It is said that no two programming language experts can agree on the definition of the term “type system”. In short, type systems are simply a static categorization of values in a programming language, but in practice the details of a type system substantially influence how one writes software. In this course we will study the breadth of type system research, from classic erasable types and type inference to refinement types and gradual typing, looking at type systems not as mathematical entities but as tools. We will try to abstract the type systems from the languages and understand how and when types help programmers, implementers and language designers.
This course is being taught by Gregor Richards in Spring 2017. Office hours are by request; please email me at . Note that due to conference scheduling, this course will have a two week break, and to make up for that lost time, six weeks with slightly longer sessions (two hours instead of one and a half). The six extended weeks will start with the third week.
This is a reading course. Students are expected to read research papers in the domain of type systems. The first week or two will be a crash course on the underlying theory, simply to make the papers approachable, but this is not a theory course. Students will present one or two papers (depending on number of students) and are expected to read and participate in the discussion of all papers. As a final project, students will be expected to write either a short paper in the subject or a relevant piece of software. Students are expected to be familiar with the basics of compiler construction, formal language definition (i.e., context-free languages) and set theory.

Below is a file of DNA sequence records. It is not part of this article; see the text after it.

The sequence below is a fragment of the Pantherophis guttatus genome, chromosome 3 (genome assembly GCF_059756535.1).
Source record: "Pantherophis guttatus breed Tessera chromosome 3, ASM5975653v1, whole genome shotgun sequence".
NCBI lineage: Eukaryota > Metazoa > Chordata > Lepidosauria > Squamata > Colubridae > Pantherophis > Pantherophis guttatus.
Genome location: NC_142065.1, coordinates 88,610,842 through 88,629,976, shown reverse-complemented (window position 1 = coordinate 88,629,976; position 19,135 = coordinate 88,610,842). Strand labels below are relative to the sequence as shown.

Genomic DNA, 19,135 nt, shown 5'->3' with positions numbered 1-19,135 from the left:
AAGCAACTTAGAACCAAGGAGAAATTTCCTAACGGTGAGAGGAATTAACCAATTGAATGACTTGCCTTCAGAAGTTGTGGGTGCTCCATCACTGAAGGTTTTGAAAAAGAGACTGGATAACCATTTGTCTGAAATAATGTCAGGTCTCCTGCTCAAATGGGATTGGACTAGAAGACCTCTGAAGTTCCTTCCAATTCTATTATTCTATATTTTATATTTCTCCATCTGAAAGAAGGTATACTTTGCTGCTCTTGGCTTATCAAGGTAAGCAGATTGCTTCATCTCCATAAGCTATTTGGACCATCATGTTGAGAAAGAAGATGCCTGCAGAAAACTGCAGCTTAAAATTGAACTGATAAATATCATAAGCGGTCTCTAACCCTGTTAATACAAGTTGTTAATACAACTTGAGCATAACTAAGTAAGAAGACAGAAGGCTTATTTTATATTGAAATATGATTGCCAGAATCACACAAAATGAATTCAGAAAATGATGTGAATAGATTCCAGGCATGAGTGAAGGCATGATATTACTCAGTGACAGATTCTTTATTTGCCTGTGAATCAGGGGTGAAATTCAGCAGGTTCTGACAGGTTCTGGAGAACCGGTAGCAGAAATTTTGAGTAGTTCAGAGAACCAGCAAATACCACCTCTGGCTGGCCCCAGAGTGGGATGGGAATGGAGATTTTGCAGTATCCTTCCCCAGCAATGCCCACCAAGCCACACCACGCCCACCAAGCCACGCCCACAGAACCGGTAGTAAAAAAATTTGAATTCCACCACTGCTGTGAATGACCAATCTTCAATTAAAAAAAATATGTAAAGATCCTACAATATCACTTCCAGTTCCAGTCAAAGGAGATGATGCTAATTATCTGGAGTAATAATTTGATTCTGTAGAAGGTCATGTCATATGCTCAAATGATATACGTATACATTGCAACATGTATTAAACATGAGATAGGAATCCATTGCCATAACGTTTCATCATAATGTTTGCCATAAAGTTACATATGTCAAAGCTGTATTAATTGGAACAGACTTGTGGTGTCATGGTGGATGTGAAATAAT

This is the first time this course has been taught, so details are subject to change.
As an example of modestly-sophisticated language semantics, I've provided the Big Dumb Language. It has just enough features to show most of the interesting aspects of program semantics and typing, but no more.
This schedule remains up to date for those selections that have already been made.
|05-16||Abel Nieto Rodriguez||Establishing object invariants with delayed types|
|Petri Varsa||Typestate-oriented programming|
|05-18||Ifaz Kabir||Linear Types Can Change the World!|
|Stephen Li||Building and using pluggable type-checkers|
|05-25||Rafi Alam||Practical pluggable types for java|
|Yetian Wang||Towards Typed Prolog|
|05-30||Sean Harrap||Reim & ReImInfer: checking and inference of reference immutability and method purity|
|Matt Amy||A modal analysis of staged computation|
|06-01||Zijin Li||Generalized typestate checking using set interfaces and pluggable analyses|
|Jose Serna||The chemical approach to typestate-oriented programming|
|06-06||Zhichao Yang||The design and implementation of typed scheme|
|Kaiyu Wu||Design and evaluation of gradual typing for python|
|06-08||Jichen Zhao||External Uniqueness Is Unique Enough|
|Jia Rong Wu||Region-based memory management in cyclone|
|06-13||Yuhao Dong||Ownership types for safe programming: preventing data races and deadlocks|
Students may present any on-topic paper. Simply ask me if a paper is relevant. As a hint, if it has a type soundness proof, it is almost certainly relevant!
The following is a list of suggested papers. I've tried to keep it to fairly recent work, and not included seminal work in various subfields of types. Note that due to my own biases, there is a heavy slant towards gradual typing and dynamic languages, but there's no reason that the actual papers selected have to have any such slant. You do not need to select a paper from this list; they are merely food for thought.